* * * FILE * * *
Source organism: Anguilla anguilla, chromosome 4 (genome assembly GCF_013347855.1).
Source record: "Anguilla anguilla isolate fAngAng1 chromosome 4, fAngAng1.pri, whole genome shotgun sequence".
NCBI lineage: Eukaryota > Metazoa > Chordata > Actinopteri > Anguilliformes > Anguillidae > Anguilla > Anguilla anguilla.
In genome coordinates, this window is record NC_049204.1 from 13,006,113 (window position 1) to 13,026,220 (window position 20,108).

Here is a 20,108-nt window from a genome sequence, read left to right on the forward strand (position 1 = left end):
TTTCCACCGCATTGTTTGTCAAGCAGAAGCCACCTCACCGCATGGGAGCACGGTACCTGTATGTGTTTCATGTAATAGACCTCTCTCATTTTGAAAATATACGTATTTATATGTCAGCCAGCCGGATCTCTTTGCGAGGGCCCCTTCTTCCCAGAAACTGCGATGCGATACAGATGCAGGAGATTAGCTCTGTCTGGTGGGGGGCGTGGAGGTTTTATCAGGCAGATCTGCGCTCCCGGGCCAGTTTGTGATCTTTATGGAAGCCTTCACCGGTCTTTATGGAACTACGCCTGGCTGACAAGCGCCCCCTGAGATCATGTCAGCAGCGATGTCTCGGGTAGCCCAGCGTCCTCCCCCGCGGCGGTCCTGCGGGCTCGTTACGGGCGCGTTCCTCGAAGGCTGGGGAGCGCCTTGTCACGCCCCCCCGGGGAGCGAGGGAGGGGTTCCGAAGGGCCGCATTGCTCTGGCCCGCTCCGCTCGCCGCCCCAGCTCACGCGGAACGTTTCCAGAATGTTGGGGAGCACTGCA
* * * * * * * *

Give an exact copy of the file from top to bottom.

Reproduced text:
Source organism: Anguilla anguilla, chromosome 4 (genome assembly GCF_013347855.1).
Source record: "Anguilla anguilla isolate fAngAng1 chromosome 4, fAngAng1.pri, whole genome shotgun sequence".
NCBI lineage: Eukaryota > Metazoa > Chordata > Actinopteri > Anguilliformes > Anguillidae > Anguilla > Anguilla anguilla.
In genome coordinates, this window is record NC_049204.1 from 13,006,113 (window position 1) to 13,026,220 (window position 20,108).

Here is a 20,108-nt window from a genome sequence, read left to right on the forward strand (position 1 = left end):
TTTCCACCGCATTGTTTGTCAAGCAGAAGCCACCTCACCGCATGGGAGCACGGTACCTGTATGTGTTTCATGTAATAGACCTCTCTCATTTTGAAAATATACGTATTTATATGTCAGCCAGCCGGATCTCTTTGCGAGGGCCCCTTCTTCCCAGAAACTGCGATGCGATACAGATGCAGGAGATTAGCTCTGTCTGGTGGGGGGCGTGGAGGTTTTATCAGGCAGATCTGCGCTCCCGGGCCAGTTTGTGATCTTTATGGAAGCCTTCACCGGTCTTTATGGAACTACGCCTGGCTGACAAGCGCCCCCTGAGATCATGTCAGCAGCGATGTCTCGGGTAGCCCAGCGTCCTCCCCCGCGGCGGTCCTGCGGGCTCGTTACGGGCGCGTTCCTCGAAGGCTGGGGAGCGCCTTGTCACGCCCCCCCGGGGAGCGAGGGAGGGGTTCCGAAGGGCCGCATTGCTCTGGCCCGCTCCGCTCGCCGCCCCAGCTCACGCGGAACGTTTCCAGAATGTTGGGGAGCACTGCA